BBB Seminar: Peter Gunning
BioArchitecture, the actin cytoskeleton and a new therapeutic opportunity
Oncology Research Unit, Department of Pharmacology, School of Medical Sciences, University of New South Wales, Sydney, Australia
Architectural systems in biology have to provide a remarkable array of distinct structures with different functional characteristics, and at the same time exist in a state of dynamic equilibrium with the capacity to change depending on the needs of the cell/tissue. The actin cytoskeleton is one of three polymer systems which has evolved to satisfy this demand and has used the generation of protein isoforms as a remarkably effective strategy to diversify the functional characteristics of different actin filament populations. The talk will focus on the role of one of the core components of the actin filament, tropomyosin. The tropomyosins are used to regulate both the amount and functional capabilities of the different actin filament populations. Transgenic and knockout mice have revealed that tropomyosins regulate a wide range of physiological functions ranging from the motility, proliferation and architecture of cells to glucose uptake and tissue size. Anti-tropomyosin drugs have been developed to compromise the function of specific populations of actin filaments. This shows great promise for the treatment of both childhood and adult malignancies.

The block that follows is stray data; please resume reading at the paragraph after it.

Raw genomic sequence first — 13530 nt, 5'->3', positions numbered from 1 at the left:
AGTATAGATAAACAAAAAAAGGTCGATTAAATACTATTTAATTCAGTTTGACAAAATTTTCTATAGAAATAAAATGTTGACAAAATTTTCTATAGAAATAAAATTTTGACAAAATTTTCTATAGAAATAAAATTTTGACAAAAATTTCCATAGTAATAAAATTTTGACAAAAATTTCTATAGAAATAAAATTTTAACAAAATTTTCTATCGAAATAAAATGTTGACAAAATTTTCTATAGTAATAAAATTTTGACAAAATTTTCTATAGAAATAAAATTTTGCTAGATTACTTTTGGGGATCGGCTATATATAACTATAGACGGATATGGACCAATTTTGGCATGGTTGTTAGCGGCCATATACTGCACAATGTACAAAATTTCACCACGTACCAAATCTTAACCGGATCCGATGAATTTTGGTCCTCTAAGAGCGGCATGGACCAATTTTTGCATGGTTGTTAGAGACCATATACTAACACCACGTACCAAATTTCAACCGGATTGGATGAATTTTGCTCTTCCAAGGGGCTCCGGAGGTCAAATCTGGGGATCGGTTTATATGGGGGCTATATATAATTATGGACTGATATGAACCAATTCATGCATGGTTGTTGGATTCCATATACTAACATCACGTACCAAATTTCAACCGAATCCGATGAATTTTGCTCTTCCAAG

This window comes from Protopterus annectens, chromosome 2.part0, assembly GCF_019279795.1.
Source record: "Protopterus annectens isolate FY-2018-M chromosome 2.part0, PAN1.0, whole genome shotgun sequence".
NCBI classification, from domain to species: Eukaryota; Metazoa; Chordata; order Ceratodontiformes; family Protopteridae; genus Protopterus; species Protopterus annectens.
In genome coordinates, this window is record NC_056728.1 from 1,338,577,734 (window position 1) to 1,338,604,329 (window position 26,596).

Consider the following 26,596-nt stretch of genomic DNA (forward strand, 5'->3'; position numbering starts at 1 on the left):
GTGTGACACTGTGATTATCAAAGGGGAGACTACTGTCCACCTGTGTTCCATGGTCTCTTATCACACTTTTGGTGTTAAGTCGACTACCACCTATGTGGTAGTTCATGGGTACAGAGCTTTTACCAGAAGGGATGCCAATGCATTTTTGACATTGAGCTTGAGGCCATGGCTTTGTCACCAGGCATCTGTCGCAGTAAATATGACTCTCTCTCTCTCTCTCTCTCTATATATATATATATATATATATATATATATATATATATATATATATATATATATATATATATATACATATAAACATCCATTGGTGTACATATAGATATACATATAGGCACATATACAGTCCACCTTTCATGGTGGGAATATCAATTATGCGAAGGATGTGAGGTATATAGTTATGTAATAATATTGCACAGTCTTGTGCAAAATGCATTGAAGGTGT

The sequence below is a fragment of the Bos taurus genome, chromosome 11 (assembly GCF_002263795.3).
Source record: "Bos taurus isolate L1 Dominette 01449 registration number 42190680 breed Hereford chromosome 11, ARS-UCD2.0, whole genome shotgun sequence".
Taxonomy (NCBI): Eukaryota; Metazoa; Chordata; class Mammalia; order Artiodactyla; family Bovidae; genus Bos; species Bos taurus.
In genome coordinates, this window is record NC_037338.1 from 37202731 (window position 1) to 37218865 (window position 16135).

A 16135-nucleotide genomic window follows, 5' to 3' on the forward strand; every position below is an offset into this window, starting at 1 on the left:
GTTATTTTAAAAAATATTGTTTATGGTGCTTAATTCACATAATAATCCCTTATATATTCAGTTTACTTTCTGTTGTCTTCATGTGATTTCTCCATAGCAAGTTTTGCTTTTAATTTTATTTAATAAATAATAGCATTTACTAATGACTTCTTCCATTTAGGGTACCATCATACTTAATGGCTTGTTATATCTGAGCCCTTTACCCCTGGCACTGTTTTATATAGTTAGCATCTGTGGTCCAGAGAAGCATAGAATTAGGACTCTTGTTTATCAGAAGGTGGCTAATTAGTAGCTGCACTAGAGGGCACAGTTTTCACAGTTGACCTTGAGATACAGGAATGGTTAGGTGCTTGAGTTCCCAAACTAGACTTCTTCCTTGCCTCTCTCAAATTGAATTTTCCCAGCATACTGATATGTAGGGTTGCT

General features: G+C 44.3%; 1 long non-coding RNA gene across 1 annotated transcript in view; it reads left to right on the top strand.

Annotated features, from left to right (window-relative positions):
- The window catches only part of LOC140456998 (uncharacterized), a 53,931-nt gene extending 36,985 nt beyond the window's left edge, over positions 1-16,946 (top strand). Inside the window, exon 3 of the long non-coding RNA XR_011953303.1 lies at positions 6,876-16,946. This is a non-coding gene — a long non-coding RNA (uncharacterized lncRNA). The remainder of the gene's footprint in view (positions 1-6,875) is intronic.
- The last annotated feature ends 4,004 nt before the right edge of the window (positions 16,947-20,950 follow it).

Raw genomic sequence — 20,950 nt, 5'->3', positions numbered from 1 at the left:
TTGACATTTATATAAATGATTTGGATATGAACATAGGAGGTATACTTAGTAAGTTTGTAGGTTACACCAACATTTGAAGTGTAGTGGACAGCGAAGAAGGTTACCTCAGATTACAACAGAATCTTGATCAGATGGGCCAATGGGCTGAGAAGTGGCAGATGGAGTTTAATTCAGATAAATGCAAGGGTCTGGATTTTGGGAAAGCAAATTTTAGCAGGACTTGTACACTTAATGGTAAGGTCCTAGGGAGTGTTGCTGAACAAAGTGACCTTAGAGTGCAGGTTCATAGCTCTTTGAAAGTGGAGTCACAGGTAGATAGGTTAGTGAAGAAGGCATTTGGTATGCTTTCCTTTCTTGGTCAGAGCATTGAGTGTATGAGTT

Host: Alexandre Micoulet, Department of Biomedicine